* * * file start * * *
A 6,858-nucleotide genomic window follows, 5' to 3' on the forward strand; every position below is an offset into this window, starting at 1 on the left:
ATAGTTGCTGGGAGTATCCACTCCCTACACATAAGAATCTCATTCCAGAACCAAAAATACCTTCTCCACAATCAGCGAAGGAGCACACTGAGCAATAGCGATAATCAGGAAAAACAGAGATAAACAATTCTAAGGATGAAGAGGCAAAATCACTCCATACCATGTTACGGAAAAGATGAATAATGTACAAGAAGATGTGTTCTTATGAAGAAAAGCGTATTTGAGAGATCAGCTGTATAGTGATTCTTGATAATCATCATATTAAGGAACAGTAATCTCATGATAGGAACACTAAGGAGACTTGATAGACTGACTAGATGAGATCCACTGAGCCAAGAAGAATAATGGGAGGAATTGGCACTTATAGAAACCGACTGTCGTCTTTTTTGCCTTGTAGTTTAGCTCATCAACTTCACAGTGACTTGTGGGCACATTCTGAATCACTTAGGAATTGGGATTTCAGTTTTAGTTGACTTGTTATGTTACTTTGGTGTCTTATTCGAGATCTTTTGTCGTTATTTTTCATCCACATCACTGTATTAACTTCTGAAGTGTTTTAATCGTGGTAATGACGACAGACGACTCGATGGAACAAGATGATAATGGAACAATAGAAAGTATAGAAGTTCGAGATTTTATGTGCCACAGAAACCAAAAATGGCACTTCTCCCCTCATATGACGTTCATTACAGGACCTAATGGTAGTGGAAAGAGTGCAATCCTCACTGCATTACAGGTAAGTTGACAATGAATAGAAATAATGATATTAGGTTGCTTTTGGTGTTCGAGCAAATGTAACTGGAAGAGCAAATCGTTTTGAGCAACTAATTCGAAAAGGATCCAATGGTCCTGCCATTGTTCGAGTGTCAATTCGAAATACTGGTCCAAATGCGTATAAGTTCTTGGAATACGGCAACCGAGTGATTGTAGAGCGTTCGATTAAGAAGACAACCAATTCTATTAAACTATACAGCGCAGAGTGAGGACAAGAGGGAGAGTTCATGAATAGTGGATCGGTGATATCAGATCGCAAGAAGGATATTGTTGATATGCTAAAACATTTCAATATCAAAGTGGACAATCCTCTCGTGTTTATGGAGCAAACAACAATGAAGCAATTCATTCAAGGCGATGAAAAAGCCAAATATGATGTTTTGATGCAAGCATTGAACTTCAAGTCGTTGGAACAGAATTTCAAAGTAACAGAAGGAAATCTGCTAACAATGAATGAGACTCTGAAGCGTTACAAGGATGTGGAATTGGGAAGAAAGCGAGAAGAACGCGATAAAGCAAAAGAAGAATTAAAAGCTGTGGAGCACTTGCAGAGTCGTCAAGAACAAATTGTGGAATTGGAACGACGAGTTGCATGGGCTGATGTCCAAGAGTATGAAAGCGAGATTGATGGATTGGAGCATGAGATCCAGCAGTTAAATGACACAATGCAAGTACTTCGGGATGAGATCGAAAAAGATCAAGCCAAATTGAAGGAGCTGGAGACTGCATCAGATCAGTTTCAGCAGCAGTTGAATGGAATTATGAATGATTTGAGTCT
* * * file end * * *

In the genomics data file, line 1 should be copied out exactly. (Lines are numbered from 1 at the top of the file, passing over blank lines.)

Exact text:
A 6,858-nucleotide genomic window follows, 5' to 3' on the forward strand; every position below is an offset into this window, starting at 1 on the left: